Artist and graphic novelist Sean Karemaker (above) has created a mural based on a poem written by late Megaphone vendor Ron McGrath (pictured below). Karemaker wants to encourage more people to talk openly about homelessness and poverty. Melanie Graham-Orr Photography.
Art has the power to change things
At the First United Church on East Hastings Street near Jackson, art imitates life.
Much like accessing safe, affordable housing in the Lower Mainland, in order to fully appreciate the new murals that have taken shape on the walls of Jennie Pentland Place, the social housing society located there, you’ll have to get past the barriers.
Once you do, you’ll be treated to a heartfelt and homegrown creative collaboration—one inspired by a much-loved Megaphone vendor and brought to life by a talented local artist and graphic novelist.
Let’s End Homelessness Together is a mural that features three panels of comic-style artwork by Sean Karemaker, based on a poem written by late Megaphone vendor Ron McGrath, who died in 2017 of pancreatic cancer.
McGrath, who gained a loyal following of customers after joining Megaphone in 2009, was a passionate advocate for social justice—particularly around housing. He was homeless for about seven years and he often spoke about the frustration of it, and what he believed a peaceful home could mean for someone’s well-being and how everyone deserved that.
When he was finally able to access housing after years on the streets, he stayed vocal about ending homelessness—and specifically about finding housing options for people for whom traditional supportive housing or shelters don’t work. He often wrote beautiful poetry about his beliefs and his experiences, including Let’s End Homelessness Together.
“While he was alive, I helped him illustrate a little card he used to give out on the street,” says Karemaker, who met McGrath at one of his art shows. “I felt it was fitting to do something with that poem.”
Karemaker’s work, too, has been shaped by a keen awareness of both the love and hardships served up by life.
In his graphic novel, Feast of Fields (2018, Conundrum Press), Karemaker explores the picnics he took with his mother in the fields of his elementary school. The book is an illustrated biography of his mom, who grew up in Denmark in an orphanage because her mother suffered from paranoid schizophrenia. The book touches on themes of immigration, poverty, motherhood and mental illness.
In an intricate example of how his form of storytelling works, Karemaker constructs the graphic novel through a series of scrolls, densely illustrated and then cut up to make the pages of the book—creating a unique visual and narrative experience.
“My goal as an artist is to encourage empathy and self-expression with my storytelling,” he says. “I strive for my output to be both aesthetically pleasing and emotionally deep.”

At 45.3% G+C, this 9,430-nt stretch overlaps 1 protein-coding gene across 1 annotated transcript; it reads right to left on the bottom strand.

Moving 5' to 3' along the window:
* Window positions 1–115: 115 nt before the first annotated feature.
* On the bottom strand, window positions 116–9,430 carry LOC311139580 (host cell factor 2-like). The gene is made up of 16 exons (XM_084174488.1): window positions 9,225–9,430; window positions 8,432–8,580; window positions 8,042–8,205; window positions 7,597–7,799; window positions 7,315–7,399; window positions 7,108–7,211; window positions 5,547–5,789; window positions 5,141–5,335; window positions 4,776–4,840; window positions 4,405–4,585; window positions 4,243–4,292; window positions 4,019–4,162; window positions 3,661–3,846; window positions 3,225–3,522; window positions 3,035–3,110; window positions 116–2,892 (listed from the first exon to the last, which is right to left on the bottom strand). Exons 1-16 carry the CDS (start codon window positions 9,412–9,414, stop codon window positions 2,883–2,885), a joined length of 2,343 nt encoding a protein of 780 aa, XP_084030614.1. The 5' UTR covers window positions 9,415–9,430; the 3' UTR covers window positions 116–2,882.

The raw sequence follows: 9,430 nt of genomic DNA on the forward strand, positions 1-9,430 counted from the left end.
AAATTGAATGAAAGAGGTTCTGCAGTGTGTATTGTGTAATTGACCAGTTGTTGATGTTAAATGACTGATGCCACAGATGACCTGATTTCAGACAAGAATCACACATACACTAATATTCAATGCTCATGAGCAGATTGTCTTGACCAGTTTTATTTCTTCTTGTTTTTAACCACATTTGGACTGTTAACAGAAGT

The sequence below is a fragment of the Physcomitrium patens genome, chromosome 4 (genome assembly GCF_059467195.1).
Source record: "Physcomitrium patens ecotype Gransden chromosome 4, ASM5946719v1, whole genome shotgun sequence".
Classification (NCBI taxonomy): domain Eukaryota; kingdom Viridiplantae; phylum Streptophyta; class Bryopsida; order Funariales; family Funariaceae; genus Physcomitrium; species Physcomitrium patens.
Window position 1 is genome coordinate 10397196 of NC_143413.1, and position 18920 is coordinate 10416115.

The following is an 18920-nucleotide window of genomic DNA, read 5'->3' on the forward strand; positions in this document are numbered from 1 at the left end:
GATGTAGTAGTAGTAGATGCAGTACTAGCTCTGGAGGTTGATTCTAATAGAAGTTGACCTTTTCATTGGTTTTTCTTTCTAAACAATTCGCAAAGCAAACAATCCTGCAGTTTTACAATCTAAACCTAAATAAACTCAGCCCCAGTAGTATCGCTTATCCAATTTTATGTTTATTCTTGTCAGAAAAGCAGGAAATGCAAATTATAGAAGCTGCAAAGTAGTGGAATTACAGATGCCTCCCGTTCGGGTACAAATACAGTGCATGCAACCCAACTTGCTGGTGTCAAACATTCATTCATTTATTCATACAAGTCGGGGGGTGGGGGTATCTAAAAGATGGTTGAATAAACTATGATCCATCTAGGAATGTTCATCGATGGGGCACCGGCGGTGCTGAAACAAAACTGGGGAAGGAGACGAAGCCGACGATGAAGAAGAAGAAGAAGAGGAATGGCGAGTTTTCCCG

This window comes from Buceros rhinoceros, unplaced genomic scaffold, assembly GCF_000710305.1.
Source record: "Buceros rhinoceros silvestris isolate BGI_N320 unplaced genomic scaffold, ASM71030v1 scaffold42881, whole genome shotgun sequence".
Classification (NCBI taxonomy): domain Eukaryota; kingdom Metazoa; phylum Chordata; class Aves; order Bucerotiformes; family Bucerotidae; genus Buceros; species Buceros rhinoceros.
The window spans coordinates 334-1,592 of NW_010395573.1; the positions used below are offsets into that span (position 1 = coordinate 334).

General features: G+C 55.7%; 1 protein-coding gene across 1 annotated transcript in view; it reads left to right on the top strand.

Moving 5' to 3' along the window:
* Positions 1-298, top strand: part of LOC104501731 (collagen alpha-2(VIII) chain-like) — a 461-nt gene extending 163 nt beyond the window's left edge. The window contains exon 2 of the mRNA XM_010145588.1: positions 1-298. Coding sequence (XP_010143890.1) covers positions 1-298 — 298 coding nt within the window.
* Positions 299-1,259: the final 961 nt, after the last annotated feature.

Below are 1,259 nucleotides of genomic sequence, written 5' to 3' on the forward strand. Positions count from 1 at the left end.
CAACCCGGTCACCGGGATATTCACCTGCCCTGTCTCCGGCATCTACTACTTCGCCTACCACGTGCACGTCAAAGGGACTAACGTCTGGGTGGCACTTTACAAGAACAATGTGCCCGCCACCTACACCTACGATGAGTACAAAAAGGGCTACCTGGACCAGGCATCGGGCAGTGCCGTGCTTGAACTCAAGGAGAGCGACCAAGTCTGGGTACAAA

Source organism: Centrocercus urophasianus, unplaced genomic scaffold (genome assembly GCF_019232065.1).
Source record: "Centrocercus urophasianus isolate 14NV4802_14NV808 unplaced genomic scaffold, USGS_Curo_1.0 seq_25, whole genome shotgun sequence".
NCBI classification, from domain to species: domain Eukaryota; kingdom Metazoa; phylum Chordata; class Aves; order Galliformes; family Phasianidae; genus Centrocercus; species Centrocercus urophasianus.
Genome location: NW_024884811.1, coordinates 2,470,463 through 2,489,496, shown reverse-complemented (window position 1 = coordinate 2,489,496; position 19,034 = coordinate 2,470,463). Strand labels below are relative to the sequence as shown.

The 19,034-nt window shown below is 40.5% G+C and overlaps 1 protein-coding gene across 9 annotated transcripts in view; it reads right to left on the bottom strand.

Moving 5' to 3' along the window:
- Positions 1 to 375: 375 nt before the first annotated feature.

Feast of Fields won the first prize at the Alcuin Society Awards 2018 and was featured in the CBC’s list of best Canadian graphic novels. Karemaker’s debut graphic novel was The Ghosts We Know (Conundrum) and since its release in 2016, the artist has also painted the walls of Vancouver General Hospital, exhibited around Canada and was a featured artist at Vancouver International Airport.
To see his latest project, one needs to venture no further than 540 E. Hastings St., where Let’s End Homelessness Together lives. The mural features some out-of-the-box ideas for housing people and is based on McGrath’s poem of the same name:
Give a guy a home.
He’s got to know where to go.
Don’t give him money.
Money is no good.
He needs a home.
Give mortar and wood
and the tools to build.
Also, give him a hand and
your friend's hand too.
Let’s be creative and
build homes together.
They don’t have to be in the city.
They could be where the deer roam.
Karemaker’s mural is funded by the BC Arts Council and the Vancouver Park Board. The next step will involve installing a plaque to hang near the mural describing McGrath and elaborating on his ideas.
Karemaker notes that individuals and businesses are often afraid to present difficult topics in public places.
“It took me six months to find a wall [to host Let’s End Homelessness Together],” he says, adding the reluctance is indicative of a widespread problem.
“When I was looking at a lot of the murals that were going up around the city—there are beautiful murals as part of the mural festival—it seemed to me that none of these murals were talking about homelessness, at least not in a direct way,” he says. “What we need to do as a society is start to accept that it’s not just a problem of the government... it’s a problem that should be talked about among everyday people.
“I think as a society we’re kind of passing the buck. Most people in Vancouver are living a pretty opulent lifestyle, or at least living comfortably, and I think a lot of us are kind of avoiding this topic—maybe just out of discomfort, or misinformation. There are a lot of other countries where there is a lot less means and people wouldn’t allow this type of poverty to occur. I think [the perception of homelessness] needs to change on a person-to-person level, not just on a government or infrastructure level.”
Karemaker acknowledges homelessness is a complex challenge, but he’s committed to doing his part.
“For me, art has the power to change things,” Karemaker says. “It can start a conversation.”
He aims to encourage those dialogues through his unique methods of storytelling.
“Some of my scroll comics are 30 feet long… many of them are six-foot-long story scrolls,” he says. “I’m currently working on adapting those stories to virtual reality—it’s an unusual way of making comics.”
A virtual reality comic is just like it sounds: “You wear a headset and you’re basically in the middle of the artwork, you’re surrounded by all the drawings, you’re kind of immersed in it,” he explains.